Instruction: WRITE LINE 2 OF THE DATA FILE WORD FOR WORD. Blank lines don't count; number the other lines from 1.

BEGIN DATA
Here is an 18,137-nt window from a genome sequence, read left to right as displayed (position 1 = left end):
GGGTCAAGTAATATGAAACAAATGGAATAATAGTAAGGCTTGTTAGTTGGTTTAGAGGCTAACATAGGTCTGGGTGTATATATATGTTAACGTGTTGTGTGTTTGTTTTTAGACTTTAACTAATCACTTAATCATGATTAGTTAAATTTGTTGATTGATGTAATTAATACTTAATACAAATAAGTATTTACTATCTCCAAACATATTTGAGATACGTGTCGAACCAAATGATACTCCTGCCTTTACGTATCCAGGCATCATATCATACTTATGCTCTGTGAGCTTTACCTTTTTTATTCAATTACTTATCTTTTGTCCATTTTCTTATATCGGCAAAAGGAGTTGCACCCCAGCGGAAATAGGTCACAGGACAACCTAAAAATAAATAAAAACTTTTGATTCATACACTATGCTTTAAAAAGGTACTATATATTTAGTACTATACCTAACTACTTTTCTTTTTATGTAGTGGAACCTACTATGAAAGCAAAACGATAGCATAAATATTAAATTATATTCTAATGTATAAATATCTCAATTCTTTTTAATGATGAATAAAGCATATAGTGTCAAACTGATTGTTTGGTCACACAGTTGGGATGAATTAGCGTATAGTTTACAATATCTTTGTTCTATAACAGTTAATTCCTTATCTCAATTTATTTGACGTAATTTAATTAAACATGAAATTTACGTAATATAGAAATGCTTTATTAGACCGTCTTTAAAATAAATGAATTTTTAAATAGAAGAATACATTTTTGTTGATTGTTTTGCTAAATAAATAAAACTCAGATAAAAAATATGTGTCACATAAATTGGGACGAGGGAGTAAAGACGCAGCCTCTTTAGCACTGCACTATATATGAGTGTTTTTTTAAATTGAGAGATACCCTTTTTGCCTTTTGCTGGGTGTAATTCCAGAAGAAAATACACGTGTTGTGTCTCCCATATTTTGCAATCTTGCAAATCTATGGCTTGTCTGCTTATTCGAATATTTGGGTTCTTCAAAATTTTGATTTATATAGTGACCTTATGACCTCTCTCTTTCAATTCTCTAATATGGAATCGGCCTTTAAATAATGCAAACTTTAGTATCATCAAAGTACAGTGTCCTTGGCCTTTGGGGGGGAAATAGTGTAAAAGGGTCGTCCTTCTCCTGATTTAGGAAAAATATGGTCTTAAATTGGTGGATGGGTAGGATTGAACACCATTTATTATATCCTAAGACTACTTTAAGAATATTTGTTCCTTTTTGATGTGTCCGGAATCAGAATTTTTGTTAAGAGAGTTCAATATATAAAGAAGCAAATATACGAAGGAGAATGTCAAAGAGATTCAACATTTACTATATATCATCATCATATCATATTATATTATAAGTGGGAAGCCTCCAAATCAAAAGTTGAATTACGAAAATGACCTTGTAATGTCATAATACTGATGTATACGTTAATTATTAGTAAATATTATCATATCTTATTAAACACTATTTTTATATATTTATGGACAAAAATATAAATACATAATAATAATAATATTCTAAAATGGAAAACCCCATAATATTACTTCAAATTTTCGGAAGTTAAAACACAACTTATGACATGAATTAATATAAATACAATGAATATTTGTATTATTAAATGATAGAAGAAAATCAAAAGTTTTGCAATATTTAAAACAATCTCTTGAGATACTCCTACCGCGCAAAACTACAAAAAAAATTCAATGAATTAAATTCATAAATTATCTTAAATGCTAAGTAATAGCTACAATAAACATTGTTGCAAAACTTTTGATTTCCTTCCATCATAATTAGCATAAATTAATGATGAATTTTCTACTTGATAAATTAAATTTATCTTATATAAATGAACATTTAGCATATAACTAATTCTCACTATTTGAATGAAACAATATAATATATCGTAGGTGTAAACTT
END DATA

GGGTCAAGTAATATGAAACAAATGGAATAATAGTAAGGCTTGTTAGTTGGTTTAGAGGCTAACATAGGTCTGGGTGTATATATATGTTAACGTGTTGTGTGTTTGTTTTTAGACTTTAACTAATCACTTAATCATGATTAGTTAAATTTGTTGATTGATGTAATTAATACTTAATACAAATAAGTATTTACTATCTCCAAACATATTTGAGATACGTGTCGAACCAAATGATACTCCTGCCTTTACGTATCCAGGCATCATATCATACTTATGCTCTGTGAGCTTTACCTTTTTTATTCAATTACTTATCTTTTGTCCATTTTCTTATATCGGCAAAAGGAGTTGCACCCCAGCGGAAATAGGTCACAGGACAACCTAAAAATAAATAAAAACTTTTGATTCATACACTATGCTTTAAAAAGGTACTATATATTTAGTACTATACCTAACTACTTTTCTTTTTATGTAGTGGAACCTACTATGAAAGCAAAACGATAGCATAAATATTAAATTATATTCTAATGTATAAATATCTCAATTCTTTTTAATGATGAATAAAGCATATAGTGTCAAACTGATTGTTTGGTCACACAGTTGGGATGAATTAGCGTATAGTTTACAATATCTTTGTTCTATAACAGTTAATTCCTTATCTCAATTTATTTGACGTAATTTAATTAAACATGAAATTTACGTAATATAGAAATGCTTTATTAGACCGTCTTTAAAATAAATGAATTTTTAAATAGAAGAATACATTTTTGTTGATTGTTTTGCTAAATAAATAAAACTCAGATAAAAAATATGTGTCACATAAATTGGGACGAGGGAGTAAAGACGCAGCCTCTTTAGCACTGCACTATATATGAGTGTTTTTTTAAATTGAGAGATACCCTTTTTGCCTTTTGCTGGGTGTAATTCCAGAAGAAAATACACGTGTTGTGTCTCCCATATTTTGCAATCTTGCAAATCTATGGCTTGTCTGCTTATTCGAATATTTGGGTTCTTCAAAATTTTGATTTATATAGTGACCTTATGACCTCTCTCTTTCAATTCTCTAATATGGAATCGGCCTTTAAATAATGCAAACTTTAGTATCATCAAAGTACAGTGTCCTTGGCCTTTGGGGGGGAAATAGTGTAAAAGGGTCGTCCTTCTCCTGATTTAGGAAAAATATGGTCTTAAATTGGTGGATGGGTAGGATTGAACACCATTTATTATATCCTAAGACTACTTTAAGAATATTTGTTCCTTTTTGATGTGTCCGGAATCAGAATTTTTGTTAAGAGAGTTCAATATATAAAGAAGCAAATATACGAAGGAGAATGTCAAAGAGATTCAACATTTACTATATATCATCATCATATCATATTATATTATAAGTGGGAAGCCTCCAAATCAAAAGTTGAATTACGAAAATGACCTTGTAATGTCATAATACTGATGTATACGTTAATTATTAGTAAATATTATCATATCTTATTAAACACTATTTTTATATATTTATGGACAAAAATATAAATACATAATAATAATAATATTCTAAAATGGAAAACCCCATAATATTACTTCAAATTTTCGGAAGTTAAAACACAACTTATGACATGAATTAATATAAATACAATGAATATTTGTATTATTAAATGATAGAAGAAAATCAAAAGTTTTGCAATATTTAAAACAATCTCTTGAGATACTCCTACCGCGCAAAACTACAAAAAAAATTCAATGAATTAAATTCATAAATTATCTTAAATGCTAAGTAATAGCTACAATAAACATTGTTGCAAAACTTTTGATTTCCTTCCATCATAATTAGCATAAATTAATGATGAATTTTCTACTTGATAAATTAAATTTATCTTATATAAATGAACATTTAGCATATAACTAATTCTCACTATTTGAATGAAACAATATAATATATCGTAGGTGTAAACTT